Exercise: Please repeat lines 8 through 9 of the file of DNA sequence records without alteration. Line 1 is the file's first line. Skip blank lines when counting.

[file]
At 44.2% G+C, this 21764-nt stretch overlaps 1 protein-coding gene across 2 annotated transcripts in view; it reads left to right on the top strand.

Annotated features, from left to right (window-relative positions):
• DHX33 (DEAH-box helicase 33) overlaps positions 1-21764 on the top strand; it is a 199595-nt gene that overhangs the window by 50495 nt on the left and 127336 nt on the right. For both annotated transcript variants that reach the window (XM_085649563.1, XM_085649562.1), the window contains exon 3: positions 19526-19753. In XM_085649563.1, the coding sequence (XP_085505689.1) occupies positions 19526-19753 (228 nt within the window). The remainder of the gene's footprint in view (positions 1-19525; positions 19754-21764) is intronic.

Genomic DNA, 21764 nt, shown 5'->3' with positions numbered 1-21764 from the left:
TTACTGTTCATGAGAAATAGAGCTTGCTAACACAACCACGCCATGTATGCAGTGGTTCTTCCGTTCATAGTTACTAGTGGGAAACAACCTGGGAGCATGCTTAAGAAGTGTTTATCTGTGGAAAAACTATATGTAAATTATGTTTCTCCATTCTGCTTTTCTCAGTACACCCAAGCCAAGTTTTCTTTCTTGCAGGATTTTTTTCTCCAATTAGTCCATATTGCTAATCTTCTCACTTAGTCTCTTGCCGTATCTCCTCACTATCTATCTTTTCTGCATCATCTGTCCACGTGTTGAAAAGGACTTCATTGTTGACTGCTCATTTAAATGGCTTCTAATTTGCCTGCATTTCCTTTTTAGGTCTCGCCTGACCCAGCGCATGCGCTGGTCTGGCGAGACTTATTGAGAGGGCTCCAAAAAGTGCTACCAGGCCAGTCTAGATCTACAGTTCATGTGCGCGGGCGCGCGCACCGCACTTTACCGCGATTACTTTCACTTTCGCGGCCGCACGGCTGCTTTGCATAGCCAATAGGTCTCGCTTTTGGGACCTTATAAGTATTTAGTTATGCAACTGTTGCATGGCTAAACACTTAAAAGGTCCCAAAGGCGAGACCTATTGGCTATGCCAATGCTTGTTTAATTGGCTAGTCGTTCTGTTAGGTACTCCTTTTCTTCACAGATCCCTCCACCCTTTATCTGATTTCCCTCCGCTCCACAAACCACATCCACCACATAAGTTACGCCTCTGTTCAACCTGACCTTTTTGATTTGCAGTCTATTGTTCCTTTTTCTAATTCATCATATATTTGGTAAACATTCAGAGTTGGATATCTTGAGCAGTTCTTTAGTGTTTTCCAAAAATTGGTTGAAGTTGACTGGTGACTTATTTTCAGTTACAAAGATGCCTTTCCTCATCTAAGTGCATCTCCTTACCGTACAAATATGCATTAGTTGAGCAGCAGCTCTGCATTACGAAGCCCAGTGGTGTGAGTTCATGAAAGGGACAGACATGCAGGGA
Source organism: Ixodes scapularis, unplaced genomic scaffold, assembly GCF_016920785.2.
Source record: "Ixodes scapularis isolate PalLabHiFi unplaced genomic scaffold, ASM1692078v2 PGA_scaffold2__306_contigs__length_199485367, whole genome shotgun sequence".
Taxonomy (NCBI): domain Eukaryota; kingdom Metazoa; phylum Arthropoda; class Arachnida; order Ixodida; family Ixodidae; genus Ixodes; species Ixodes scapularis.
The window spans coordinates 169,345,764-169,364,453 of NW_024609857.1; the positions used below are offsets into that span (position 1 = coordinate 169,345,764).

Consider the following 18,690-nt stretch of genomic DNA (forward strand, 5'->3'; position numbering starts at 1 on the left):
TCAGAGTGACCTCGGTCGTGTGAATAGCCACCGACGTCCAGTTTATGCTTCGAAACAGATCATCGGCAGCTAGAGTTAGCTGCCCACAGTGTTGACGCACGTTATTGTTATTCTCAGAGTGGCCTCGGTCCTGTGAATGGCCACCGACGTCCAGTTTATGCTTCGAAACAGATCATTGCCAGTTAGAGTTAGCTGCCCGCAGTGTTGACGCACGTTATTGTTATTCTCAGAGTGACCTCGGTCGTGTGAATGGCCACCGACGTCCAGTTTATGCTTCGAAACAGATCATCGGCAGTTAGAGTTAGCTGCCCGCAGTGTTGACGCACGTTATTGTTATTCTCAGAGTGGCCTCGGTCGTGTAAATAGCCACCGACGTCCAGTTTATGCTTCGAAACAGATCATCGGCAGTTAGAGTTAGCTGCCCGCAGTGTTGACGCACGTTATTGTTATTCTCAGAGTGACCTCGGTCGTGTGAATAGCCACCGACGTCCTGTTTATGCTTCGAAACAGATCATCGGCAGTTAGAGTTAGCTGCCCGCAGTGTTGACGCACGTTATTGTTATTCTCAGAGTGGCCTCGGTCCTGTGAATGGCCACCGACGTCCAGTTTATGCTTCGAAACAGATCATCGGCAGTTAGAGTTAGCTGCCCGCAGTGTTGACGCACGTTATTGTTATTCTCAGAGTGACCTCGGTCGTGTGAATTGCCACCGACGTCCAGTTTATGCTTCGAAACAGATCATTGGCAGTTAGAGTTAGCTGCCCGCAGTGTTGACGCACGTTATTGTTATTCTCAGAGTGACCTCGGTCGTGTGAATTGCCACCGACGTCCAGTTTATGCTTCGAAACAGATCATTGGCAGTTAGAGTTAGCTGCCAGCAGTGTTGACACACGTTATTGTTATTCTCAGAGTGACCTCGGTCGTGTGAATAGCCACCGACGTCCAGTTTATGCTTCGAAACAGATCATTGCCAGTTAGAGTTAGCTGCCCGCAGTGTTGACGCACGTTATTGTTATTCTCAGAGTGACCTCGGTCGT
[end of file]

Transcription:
Taxonomy (NCBI): domain Eukaryota; kingdom Metazoa; phylum Arthropoda; class Arachnida; order Ixodida; family Ixodidae; genus Ixodes; species Ixodes scapularis.
The window spans coordinates 169,345,764-169,364,453 of NW_024609857.1; the positions used below are offsets into that span (position 1 = coordinate 169,345,764).